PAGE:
These lessons I’ve learned are lessons we all learn as writers committed to the word trade. Until next post, I’ll leave you with something I tweeted as soon as I left that meeting with the pyramid schemer.

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Riding the Writer’s Road: Three Lessons Learned in Three Months of Writing

Today marks the beginning of my fourth month writing The Tao of Crowdfunding for Filmmakers, and on May 1st I should have a complete manuscript ready to turn in to the editors at Michael Wiese Productions. Back in December, I wrote a post called “Tao Te Trig: The Flow, the Muse and the Working Writer’s World” about what I’d learned during my first month of being a working writer, so I thought I’d continue that here with three important lessons I’ve learned in three months as an author.

Lesson #1: Get Organized, Stay Organized
I’m no stranger to the written word; I’ve written at least a couple thousand poems (if you count my napkin poems of 2000 – 2003), a dozen short stories, one five-act play, and four feature-length screenplays (two of which are still with us) and the one thing I’ve learned is to get and stay organized. I wrote about my ten pages a day screenwriting philosophy, but I find each type of writing demands different requirements and so each requires unique organization.

Sometimes the texture of a napkin is more conducive to a decent poem than a page from my Moleskine.

For The Tao of Crowdfunding for Filmmakers, I spent a day and broke each of my eleven sections into weeks. I worked a four-day per week writing schedule, my days off from teaching, and squeezed in some extra hours on the days I did work but had a substantial lull between classes. If I finished my weekly quota, I refrained from getting a head start and instead worked on something else; I was already being pretty ambitious with my weekly schedule as it was, and sticking to it was challenge enough.

Now, I have a complete first (and rough) draft of my book of about 300 pages (more than I ever thought I’d write!), which will now need to be cut down during the revision stage; and a new stage means new organization.

Lesson #2: “Be Impeccable with Your Word”
This is the first of four agreements I took to heart from reading Don Miguel Ruiz’s book of Toltec wisdom The Four Agreements, which I discovered buried at the bottom of a box of books at one of the universities where I teach.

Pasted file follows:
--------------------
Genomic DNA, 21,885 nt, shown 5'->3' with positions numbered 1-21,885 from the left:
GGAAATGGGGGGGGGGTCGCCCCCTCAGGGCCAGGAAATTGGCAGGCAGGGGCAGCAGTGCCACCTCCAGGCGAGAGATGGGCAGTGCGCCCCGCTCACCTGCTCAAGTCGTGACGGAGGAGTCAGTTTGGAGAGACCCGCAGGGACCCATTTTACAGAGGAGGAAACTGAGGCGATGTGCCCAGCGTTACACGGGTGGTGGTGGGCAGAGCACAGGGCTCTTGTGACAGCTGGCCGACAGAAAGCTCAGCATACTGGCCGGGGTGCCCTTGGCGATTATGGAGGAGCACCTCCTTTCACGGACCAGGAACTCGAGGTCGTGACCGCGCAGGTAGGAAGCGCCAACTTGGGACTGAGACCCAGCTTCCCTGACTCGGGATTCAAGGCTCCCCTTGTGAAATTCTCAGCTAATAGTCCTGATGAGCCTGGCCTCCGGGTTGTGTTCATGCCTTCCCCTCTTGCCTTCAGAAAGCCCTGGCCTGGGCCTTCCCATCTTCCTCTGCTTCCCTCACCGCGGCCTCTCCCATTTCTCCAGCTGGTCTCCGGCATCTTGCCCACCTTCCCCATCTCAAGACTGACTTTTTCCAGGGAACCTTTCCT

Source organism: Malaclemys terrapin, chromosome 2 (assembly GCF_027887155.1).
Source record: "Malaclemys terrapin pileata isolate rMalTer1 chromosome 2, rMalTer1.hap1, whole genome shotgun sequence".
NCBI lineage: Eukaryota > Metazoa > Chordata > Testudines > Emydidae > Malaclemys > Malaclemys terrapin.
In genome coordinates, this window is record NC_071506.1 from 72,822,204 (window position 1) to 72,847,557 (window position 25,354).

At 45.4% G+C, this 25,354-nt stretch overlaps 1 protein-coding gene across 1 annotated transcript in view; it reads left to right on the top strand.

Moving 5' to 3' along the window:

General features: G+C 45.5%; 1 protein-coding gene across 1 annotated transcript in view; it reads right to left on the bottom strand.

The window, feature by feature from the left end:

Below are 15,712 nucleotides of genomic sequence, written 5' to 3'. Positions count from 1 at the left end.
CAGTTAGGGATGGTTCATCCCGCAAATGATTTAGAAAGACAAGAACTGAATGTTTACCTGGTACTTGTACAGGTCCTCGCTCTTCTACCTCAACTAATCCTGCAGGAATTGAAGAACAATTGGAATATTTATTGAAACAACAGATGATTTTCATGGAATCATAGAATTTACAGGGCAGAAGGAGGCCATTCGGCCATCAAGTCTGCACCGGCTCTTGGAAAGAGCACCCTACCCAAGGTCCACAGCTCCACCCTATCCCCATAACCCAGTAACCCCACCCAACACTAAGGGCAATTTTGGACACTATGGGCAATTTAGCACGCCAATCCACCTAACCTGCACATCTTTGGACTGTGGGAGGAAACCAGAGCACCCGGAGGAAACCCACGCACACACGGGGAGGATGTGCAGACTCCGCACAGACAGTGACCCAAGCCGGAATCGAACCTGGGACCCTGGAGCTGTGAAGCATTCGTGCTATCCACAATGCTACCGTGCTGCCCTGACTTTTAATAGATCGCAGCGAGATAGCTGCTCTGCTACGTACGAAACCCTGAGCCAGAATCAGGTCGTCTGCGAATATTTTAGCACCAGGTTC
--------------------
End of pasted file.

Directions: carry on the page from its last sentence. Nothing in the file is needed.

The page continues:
The Four Agreements of Don Miguel Ruiz.

You may wonder why my two blogs, Hat & Soul and The Trigonis Review, don’t have a regular frequency for posts, and that’s because I refuse to push any of my writing out into the world that isn’t at its very best. An idea is precious, and it exist in our minds in its purest form; there it retains 100% of its power to inform, to inspire, and ultimately, to transform. Once we attempt to translate that idea into words, it will undoubtedly lose some of its original essence because words are all too human while the idea itself is divine. By the time we choose our words, we may only be getting across to the reader 75% of the actual, untainted idea.

Therefore, in order to maximize the power of language, writers must be impeccable with our words. If we know we can say something more clearly and concisely to ensure that our readers will understand exactly what we want them to understand, then we owe it to ourselves and to our readership to put forward only our very best writing.

Lesson #3: Resistance is Futile
As much as I don’t want to admit this to myself, let alone to all of you reading this, I spent a great deal of time resisting my natural calling as a writer. I’ve always prided myself on being a poet, and I’ve been trudging along this mysterious life with a suitcase packed full of self-imposed rules of what it means to be a poet –– Always Think Deep Thoughts; Always Appear Beat and Brooding; and above all, Never Sell Out, which oftentimes means only the first two words of that sentence for me.

"Untamed Muse" by Tom Kidd: A great depiction of my vision of a poet.

Sometimes it takes more than a imaginary muse to tell you how it is and help you see the world through a different pair of shades.

How did The Tao of Crowdfunding for Filmmakers come about in the first place? My girlfriend Marinell and I were talking one night about how so many crowdfunders were benefiting from my first Tao of Crowdfunding blog post, and she suggested I write a book about it since I’d been grumbling about not having an actual book of poetry published yet. I declined, to which she retorted that I really should start making money off my writing. Initially, the poet in me got upset, but the writer hidden deep inside heard the call. I wanted to write a poem, but instead I wrote a solid proposal with the idea in my mind of proving to Marinell that a legitimate book publisher would, in fact, want to have this book as part of its catalog. Interestingly enough, I didn’t need to prove anything to her –– she already believed in me with utmost certainty that I could do it; instead, I ended up proving it to myself. The rest is history and a Twitter hashtag.